2017-01-23 14:57:09
Bronx Museum Won’t Get Loan of Art From Cuba

The second half of the Bronx Museum of the Arts’s long-planned exchange of artworks with the National Museum of Fine Arts in Cuba will not take place as expected, after Cuban officials declined to allow works to travel to the United States, the Bronx museum’s executive director, Holly Block, said.

Instead, the Bronx museum — which lent more than 80 works from its permanent collection to the National Museum in summer 2015, the first part of the two-country exhibition, “Wild Noise/Ruido Salvaje” — will mount a show of some 60 pieces drawn from public and private collections outside Cuba, representing many of the artists whose works would have come from the national collection.

Ms. Block said her Cuban counterparts at the National Museum did not say whether their hesitation stemmed from fears about possible diplomatic uncertainties under a Trump administration. “We didn’t get a no from them but we also didn’t get a final yes,” Ms. Block said. “So we decided that in good faith we’re going to do this exhibition instead.”

The second half of the exchange was originally scheduled for 2016, and was then rescheduled to open this month. It was delayed in part because of questions about whether state-owned art works from Cuba could be in danger of being seized while in the United States to satisfy legal claims by Americans whose property was confiscated in Cuba after Fidel Castro took power in 1959.

Late last year the State Department issued a ruling to give the works protection from seizure, lifting the Bronx Museum’s hopes that the show would happen. But by early this month, with no agreement from Cuba, Ms. Block said the museum decided it could no longer wait.

“We pushed as hard as we could,” she said, adding that curators from the National Museum were helping with the alternative show and that a loan of works from Cuba remained a distinct possibility in the future. Asked her feeling about the failure of the original show, which, with more than 100 works, would have been the largest collaboration between Cuban and United States museums in more than 50 years, she said, “I don’t want to call it disappointment because it’s been such a long process that we’re hopeful that it’s going to continue to foster cultural exchange.”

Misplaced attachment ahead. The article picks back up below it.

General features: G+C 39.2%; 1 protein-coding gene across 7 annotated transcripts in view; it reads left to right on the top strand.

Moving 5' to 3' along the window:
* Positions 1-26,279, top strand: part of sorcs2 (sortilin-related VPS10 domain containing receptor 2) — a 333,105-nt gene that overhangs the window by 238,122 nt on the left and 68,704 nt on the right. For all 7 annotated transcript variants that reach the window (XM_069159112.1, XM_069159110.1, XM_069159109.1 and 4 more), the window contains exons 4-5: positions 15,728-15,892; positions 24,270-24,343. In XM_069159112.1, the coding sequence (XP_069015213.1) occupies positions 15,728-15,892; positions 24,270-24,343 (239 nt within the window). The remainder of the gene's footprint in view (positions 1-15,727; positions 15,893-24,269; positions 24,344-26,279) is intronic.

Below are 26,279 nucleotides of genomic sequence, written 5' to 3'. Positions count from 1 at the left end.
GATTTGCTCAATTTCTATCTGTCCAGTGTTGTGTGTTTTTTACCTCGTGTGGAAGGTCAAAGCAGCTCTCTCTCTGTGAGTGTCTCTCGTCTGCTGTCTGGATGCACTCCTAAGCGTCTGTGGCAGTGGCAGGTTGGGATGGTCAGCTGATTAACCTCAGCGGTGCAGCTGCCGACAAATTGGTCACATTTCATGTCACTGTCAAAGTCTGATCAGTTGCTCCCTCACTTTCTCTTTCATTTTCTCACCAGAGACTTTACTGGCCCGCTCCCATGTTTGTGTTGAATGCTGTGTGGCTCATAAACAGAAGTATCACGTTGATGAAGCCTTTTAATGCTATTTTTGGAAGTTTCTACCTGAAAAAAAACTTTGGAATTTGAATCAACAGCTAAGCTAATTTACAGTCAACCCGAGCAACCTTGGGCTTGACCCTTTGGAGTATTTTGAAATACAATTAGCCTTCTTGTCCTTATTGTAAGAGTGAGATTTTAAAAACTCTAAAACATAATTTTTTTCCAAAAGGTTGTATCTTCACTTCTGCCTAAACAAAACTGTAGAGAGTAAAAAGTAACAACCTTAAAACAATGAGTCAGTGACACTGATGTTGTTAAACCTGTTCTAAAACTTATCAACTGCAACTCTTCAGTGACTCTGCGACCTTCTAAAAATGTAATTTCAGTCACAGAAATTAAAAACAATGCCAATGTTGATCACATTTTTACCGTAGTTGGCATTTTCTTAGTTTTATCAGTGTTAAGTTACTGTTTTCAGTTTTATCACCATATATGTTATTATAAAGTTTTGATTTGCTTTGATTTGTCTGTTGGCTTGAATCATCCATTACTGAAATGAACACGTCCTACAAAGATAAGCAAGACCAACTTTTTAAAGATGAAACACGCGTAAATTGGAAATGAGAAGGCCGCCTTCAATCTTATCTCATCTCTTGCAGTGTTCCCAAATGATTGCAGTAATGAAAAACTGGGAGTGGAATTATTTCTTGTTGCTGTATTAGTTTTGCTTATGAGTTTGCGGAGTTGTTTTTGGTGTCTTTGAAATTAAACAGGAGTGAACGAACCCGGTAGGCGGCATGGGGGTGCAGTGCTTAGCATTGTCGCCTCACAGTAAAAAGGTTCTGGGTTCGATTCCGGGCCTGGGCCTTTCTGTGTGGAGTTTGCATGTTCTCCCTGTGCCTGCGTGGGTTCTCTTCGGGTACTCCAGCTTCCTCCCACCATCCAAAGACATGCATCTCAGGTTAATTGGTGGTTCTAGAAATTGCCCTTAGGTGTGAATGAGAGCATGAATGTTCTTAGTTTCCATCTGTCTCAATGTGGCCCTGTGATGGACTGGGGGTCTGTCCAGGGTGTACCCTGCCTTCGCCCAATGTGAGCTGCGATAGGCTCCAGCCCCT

Ms. Block, who has traveled to Cuba for many years and long made the case that the island nation and the Bronx share important cultural and economic affinities, encountered resistance from some of the museum’s leadership in her push to make the show happen and to deepen ties with Cuba. Last August, two trustees resigned and publicly accused Ms. Block of a lack of transparency and of betraying the museum’s longtime focus on its borough. One of the departing trustees further accused Ms. Block of failing to inform the board that Cuba was unlikely to let artworks travel for the exchange.

In an interview last October, Ms. Block defended her plans and denied that claim. “The board was provided updates and information on the Cuba project on a regular basis,” she said, adding, “People outside the museum thought we’d never be able to successfully loan works to Cuba, and we did.”

The newly conceived exhibition, which will retain the title “Wild Noise/Ruido Salvaje,” will open Feb. 17 and will feature works by more than 30 artists, including Tania Bruguera, Los Carpinteros, Kcho, Glenda León, Ana Mendieta, Wilfredo Prieto and Humberto Díaz. The show, with many works that have never been displayed publicly before, will continue through July 4.